A two-day national seminar on “Food and Nutritional Security: Role of State” was inaugurated today at the School of Economics, University of Hyderabad (UoH) that saw participation from academicians, policy makers and researchers, working on various dimensions of this contemporary national issue.


In the inaugural address, Prof. B. Mungekar, Former Vice-Chancellor, University of Mumbai, Former Member, Planning Commission, Govt. of India and Member of Parliament, Rajya Sabha, emphasised on importance of food as a basic human right. India has been signatory to many international conventions including the UN Human Rights convention that requires provision of adequate level of nutrition and livelihood for people. He expressed his concerns on prevailing neoliberal policies and target based approach that have resulted in marginalisation of poor people. Prof. Mugekar referred to the Supreme Court judgement in 2001 that had substantial bearing on Govt. of India to work towards access to food for the people. He expressed his faith in strengthening of the public delivery system to ensure food and nutritional security for the people. Food Security Act is not an anti-poverty programme but is to ensure basic entitlement of access to food and nutrition, Prof. Mungekar added. Panchayati Raj institutions and women operated self- help groups should be involved in PDS for good result.

Prof. Utsa Patnaik, Emeritus Professor, Jawaharlal Nehru University, Delhi, delivered the keynote address. She explained how fiscal contraction and reduced government expenditure on social programmes have resulted in reduced purchasing power for the poor people. In 2007, India had lowest per capita food consumption in the world. She prescribed the universal PDS as a must to ensure food and nutritional rights of the people. Concerned academicians and policy makers must take appropriate position on macroeconomic issues such as fiscal contraction for social programmes in people’s interest, Prof. Patnaik added. She told that in recent years, India has seen highest level of food export and that is not alright when we’ve millions of hungry people in the country. Prof. E. Haribabu, Vice-Chancellor, UoH presided over the inaugural session.

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The panel discussion on “Access to Food Security to the Marginalised Groups” was chaired by Prof Ashwani Despande from Delhi School of Economics. The speakers were S.Galab from CESS, G.Raghuram from IIM Ahmedabad , R.S.Despande from ISEC and G.Nancharaiah. Prof. S. Galab, Director, Centre for Social and Economic Studies, Hyderabad talked about the issue of education and nutrition security among the youth. He emphasized that a good proportion of young people are those who are neither at school nor at work and constitute a much vulnerable group. Prof G. Nancharaiah, Dean School of Economics, UoH focused on the food security issues for the marginalised section in the post-independence era. Even with high stock of food grains in the FCI godowns, large number of population have been suffering from malnutrition; poverty has come down but for marginalised group the pace has been much slower. Procurement at minimum support price through the FCI is done only in very few states and its coverage must be widened to the whole country. Poverty is not merely an economic phenomena but is also a social phenomenon. Land reform measures have not been implemented effectively and so issue of land concentration with few remains to be there in existence and this has also bearing on livelihood and well-being of a substantial proportion of the population. Prof. G. Raghuram, Dean (Faculty), IIM-Ahmedabad, presented that Direct Benefit Transfer should be seen as having facilitating role in efficient implementation of social programmes. He told that programmes such as Mid-Day meal has resulted in higher enrolment and retention and especially for girl children in schools. Partnership with NGOs have shown better delivery of this scheme and such partnerships should be encouraged.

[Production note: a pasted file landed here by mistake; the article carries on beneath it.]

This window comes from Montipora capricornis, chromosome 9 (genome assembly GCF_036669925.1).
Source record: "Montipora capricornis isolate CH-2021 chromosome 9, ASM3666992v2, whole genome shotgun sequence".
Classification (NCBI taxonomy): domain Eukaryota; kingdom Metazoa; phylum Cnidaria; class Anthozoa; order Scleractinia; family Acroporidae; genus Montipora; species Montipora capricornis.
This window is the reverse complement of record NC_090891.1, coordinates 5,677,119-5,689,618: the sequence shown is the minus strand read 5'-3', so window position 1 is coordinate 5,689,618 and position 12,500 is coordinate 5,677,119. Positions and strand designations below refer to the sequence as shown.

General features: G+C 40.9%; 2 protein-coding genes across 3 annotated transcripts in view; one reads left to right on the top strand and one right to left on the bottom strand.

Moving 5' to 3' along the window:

Prof R.S. Deshpande, National Fellow, ICSSR presented that although many people have been working in this area, very little have been done at the ground level. All efforts have been there just on wheat and rice but this is not a good representation of food grain requirements of people. He mentioned that policy measures need to take a comprehensive and effective view to ensure food and nutritional security.


Dr. Y. V. Reddy, Former Governor, RBI and Chairperson, 14th Finance Commission chaired the session on “Changing Context of Food Policy”. Dr. Reetika Khera from IIT-Delhi, in her presentation, mentioned that social welfare schemes are not unique to India but such legally binding social systems are also there in many countries such as France, UK, Brazil, South Africa etc. Presence of PDS in India has resulted in reduction of poverty to the extent of 20% and these programmes must be continued affirmatively.

By Kumar Ashish, Research Scholar in Economics